Michigan football: Running the ball is key to Wolverines' staying afloat rest of the way
For the first time all season, Michigan had a running back rush for back-to-back 100-yard games — but it wasn’t enough for the Wolverines, who suffered another disappointing loss, this time 27-17 at home to previously winless Penn State.
Hassan Haskins, a 6-1, 210-pound junior, busted out a 59-yard run during the 1st quarter, leading to Michigan’s first score of the afternoon. He finished the day with a pair of 2-yard touchdowns and 101 yards … yet, again, it still wasn’t enough as Jim Harbaugh’s Wolverines fell to 2-4 on the year.
Quarterback Cade McNamara, who made his first start, was injured for a brief period of time, heading to the locker room for medical attention. The redshirt freshman is Michigan’s “next” QB and certainly a major component of future success. Following McNamara’s injury, redshirt sophomore Joe Milton — who started the first 5 games — entered the mix in an attempt to maintain some sort of control.
That didn’t work.
Michigan’s QB situation may be up in the air, given McNamara’s injury and the fact that Milton remains one play away from regaining the starting job.
Running the ball will be the key to the rest of the way for the Wolverines, who still have Maryland and No. 4 Ohio State remaining on the schedule.
UM must find a way to build upon the production of Haskins’ back-to-back 100-yard games if it wants to take away anything positive from this shortened season. Or, in other terms, if it doesn’t want to have one of the worst seasons in program history.
“Definitely the run game was something that we have improved upon,” said Andrew Stueber, a redshirt junior right guard. “The second half (vs. PSU), we started to get it rolling a little more. But, you know, the first half, I think that you need to understand that the pressure and looks we’re going to get…”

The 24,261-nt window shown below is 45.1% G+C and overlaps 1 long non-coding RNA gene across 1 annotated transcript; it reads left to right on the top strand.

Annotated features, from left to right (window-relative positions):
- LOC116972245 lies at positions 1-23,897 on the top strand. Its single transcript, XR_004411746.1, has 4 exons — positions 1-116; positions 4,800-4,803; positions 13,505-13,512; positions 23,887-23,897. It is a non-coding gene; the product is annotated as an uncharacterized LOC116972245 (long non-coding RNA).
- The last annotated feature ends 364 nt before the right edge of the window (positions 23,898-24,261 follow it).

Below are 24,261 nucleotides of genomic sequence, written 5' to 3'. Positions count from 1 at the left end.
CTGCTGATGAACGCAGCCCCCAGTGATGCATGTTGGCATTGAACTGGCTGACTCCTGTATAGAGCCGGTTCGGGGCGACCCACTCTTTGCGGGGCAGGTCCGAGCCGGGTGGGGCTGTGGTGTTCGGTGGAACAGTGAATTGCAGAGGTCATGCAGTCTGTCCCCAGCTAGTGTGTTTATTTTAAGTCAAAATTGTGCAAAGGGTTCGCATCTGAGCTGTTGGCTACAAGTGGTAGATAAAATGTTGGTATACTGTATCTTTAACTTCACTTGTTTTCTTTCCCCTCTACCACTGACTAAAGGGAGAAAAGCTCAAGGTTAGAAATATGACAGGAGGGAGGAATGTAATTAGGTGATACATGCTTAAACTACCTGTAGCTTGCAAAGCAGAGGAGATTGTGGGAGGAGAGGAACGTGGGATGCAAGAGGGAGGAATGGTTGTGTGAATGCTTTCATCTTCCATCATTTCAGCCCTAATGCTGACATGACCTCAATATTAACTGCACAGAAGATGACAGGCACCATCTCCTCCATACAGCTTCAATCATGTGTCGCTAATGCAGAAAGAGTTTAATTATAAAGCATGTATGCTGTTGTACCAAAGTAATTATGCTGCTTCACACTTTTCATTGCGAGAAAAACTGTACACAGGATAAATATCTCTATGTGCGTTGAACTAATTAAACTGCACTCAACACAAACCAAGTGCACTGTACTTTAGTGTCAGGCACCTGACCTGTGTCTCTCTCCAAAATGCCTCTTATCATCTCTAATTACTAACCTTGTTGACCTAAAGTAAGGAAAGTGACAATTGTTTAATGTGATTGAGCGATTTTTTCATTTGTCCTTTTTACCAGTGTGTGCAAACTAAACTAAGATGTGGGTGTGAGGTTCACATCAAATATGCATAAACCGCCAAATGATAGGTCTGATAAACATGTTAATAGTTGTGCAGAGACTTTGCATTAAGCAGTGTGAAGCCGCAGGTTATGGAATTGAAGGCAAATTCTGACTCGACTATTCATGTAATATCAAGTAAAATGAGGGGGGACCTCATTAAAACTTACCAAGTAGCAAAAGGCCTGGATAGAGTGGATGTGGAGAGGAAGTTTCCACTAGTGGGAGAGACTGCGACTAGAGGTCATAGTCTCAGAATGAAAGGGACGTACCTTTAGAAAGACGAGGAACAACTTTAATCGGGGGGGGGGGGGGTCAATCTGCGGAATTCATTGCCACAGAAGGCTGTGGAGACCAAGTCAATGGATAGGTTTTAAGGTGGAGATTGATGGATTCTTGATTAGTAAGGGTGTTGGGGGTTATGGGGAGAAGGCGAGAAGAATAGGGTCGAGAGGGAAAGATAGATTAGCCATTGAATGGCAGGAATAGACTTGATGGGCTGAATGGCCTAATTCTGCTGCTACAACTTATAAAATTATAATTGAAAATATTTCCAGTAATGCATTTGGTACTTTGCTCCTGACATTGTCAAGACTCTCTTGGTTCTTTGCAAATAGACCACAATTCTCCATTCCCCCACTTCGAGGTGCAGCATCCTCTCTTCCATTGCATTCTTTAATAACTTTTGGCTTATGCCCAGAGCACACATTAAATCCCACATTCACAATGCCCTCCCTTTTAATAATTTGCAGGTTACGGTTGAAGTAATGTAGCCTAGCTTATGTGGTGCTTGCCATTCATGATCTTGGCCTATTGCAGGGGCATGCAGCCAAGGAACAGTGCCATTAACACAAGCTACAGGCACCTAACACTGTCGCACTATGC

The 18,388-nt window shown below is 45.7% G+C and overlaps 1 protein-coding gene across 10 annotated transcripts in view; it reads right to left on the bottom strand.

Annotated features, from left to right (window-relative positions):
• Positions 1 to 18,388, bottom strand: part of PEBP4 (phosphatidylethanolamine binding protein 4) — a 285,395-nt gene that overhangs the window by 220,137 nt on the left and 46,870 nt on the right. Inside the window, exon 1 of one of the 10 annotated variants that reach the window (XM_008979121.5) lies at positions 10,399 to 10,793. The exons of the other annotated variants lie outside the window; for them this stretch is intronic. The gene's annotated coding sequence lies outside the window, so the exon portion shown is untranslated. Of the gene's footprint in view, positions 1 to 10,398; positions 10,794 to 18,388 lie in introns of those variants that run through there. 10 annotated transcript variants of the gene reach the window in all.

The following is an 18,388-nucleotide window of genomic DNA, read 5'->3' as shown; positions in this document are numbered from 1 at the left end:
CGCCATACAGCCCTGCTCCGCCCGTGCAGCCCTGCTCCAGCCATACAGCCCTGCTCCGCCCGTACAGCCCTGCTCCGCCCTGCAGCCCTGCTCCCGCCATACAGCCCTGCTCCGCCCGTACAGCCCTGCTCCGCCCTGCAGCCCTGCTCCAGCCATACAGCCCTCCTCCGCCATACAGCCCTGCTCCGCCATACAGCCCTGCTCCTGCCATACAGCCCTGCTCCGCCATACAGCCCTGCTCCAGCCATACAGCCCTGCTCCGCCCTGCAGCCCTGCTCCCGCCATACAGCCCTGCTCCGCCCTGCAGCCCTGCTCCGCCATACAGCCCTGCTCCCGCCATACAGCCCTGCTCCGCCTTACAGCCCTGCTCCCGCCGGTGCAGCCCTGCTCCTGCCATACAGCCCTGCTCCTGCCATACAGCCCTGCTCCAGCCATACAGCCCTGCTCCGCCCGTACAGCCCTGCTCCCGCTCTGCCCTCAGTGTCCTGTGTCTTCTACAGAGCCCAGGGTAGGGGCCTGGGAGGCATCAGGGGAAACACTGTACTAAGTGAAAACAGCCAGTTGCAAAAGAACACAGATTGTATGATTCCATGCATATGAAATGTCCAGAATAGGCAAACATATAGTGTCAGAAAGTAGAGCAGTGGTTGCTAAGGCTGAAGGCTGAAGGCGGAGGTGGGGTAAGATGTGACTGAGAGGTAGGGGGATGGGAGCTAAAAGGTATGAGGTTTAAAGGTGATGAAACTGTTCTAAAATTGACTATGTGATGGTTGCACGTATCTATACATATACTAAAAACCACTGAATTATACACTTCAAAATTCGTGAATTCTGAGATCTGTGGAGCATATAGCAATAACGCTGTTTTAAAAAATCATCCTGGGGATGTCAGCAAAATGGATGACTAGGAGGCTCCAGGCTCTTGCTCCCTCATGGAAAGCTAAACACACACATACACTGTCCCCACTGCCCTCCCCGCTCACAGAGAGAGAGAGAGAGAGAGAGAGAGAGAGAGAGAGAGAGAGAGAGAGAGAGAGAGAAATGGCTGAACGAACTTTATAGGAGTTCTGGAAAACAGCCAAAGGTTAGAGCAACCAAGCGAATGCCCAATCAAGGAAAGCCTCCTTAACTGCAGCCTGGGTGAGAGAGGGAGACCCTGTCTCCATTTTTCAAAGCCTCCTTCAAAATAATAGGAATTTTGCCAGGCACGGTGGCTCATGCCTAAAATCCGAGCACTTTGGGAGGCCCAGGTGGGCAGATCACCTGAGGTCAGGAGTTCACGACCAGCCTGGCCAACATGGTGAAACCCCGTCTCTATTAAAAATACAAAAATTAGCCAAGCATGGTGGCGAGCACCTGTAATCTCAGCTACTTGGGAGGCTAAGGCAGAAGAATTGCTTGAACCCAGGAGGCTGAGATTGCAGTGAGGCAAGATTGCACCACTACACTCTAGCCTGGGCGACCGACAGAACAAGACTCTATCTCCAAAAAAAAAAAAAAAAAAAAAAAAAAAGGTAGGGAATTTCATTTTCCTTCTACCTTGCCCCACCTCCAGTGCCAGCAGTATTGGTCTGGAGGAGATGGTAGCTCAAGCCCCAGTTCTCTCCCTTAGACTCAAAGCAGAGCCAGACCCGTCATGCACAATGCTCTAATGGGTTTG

Stueber went on to compliment Haskins, who has emerged as the Wolverines’ featured back through 6 games — and likely the rest of the season.
“Hassan is a great back. He always finds a way to get yards,” Stueber said. “We’ve just got to find a way to block for him, find what works, and just keep running it.”
Sustaining the run game will be critical for the Wolverines, who entered Saturday with the No. 10 rushing offense in the Big Ten.
“It’s one of the keys to victories,” Stueber said. “As an offensive unit, an offensive line, you take huge pride in the run game.”
It took one half for Michigan to get rolling on the ground. Had it started faster, Stueber believes it “would have made a huge difference” in the outcome of Saturday’s 10-point home loss to Penn State.
Haskins wasn’t the only one who got things going — for once — on the ground for Michigan. Chris Evans, a 5th-year senior, had 4 carries for 35 yards — helping to spark an anemic offense. When the Wolverines are humming from the back field, they have a legitimate shot to win games. But when that run game is stagnant, chances decrease tenfold.
Harbaugh realizes that establishing dominance on the ground is of the utmost importance for the Wolverines, who need to do something differently — even if just running the ball well — to save the final pair of games on the conference schedule.
“I think it’s really important and we’re showing a lot of progress running the football,” Harbaugh said. “The offensive line, I feel like they’re coming off the ball. Tight ends are blocking. We’re getting good perimeter blocking too, and that’s going to be very important for us.”
Michigan’s best bet is to rely on the run, given that the quarterback scenario seems to be a little murky. Again, Milton hasn’t been at 100 percent for much of the season, per Harbaugh, and McNamara went out Saturday with what looked to be a shoulder/collarbone injury. Running backs will have to carry the weight for the offense.
Or maybe not, depending on if UM gets everything together. Michigan hasn’t had many losing seasons in its history. In 2014, it went 5-7 under then-coach Brady Hoke. It finished below .500 in 2008 and 2009. Prior to that, it hadn’t been below the even-mark since 1967, when it went 4-6.
Quarterback play seems iffy these days for the Wolverines, so running the ball seems like the best remedy. Ideally, though, Harbaugh feels as it his team can come full-circle and put together the rest of the pieces during the final 2 games of the 2020 season — which still remains to be seen.
“I think we can do both — I really do,” Harbaugh said. “I think we can be effective at both.”